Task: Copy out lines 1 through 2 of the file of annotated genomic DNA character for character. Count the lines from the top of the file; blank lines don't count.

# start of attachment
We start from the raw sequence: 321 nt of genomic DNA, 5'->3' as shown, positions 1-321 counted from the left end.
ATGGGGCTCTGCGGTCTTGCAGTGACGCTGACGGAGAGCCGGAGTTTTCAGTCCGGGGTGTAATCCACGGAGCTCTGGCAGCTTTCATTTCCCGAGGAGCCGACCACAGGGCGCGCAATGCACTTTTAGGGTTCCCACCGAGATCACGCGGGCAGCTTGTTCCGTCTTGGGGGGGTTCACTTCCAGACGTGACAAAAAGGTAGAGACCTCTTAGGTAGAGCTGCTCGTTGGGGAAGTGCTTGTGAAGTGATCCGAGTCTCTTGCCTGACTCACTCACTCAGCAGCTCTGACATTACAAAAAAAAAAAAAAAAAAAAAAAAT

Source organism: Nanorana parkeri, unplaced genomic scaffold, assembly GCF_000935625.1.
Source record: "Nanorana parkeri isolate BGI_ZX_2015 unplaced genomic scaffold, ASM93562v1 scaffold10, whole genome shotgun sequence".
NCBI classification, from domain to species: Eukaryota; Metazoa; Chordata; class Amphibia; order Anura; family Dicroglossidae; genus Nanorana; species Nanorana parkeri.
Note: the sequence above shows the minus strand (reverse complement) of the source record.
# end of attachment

We start from the raw sequence: 321 nt of genomic DNA, 5'->3' as shown, positions 1-321 counted from the left end.
ATGGGGCTCTGCGGTCTTGCAGTGACGCTGACGGAGAGCCGGAGTTTTCAGTCCGGGGTGTAATCCACGGAGCTCTGGCAGCTTTCATTTCCCGAGGAGCCGACCACAGGGCGCGCAATGCACTTTTAGGGTTCCCACCGAGATCACGCGGGCAGCTTGTTCCGTCTTGGGGGGGTTCACTTCCAGACGTGACAAAAAGGTAGAGACCTCTTAGGTAGAGCTGCTCGTTGGGGAAGTGCTTGTGAAGTGATCCGAGTCTCTTGCCTGACTCACTCACTCAGCAGCTCTGACATTACAAAAAAAAAAAAAAAAAAAAAAAAT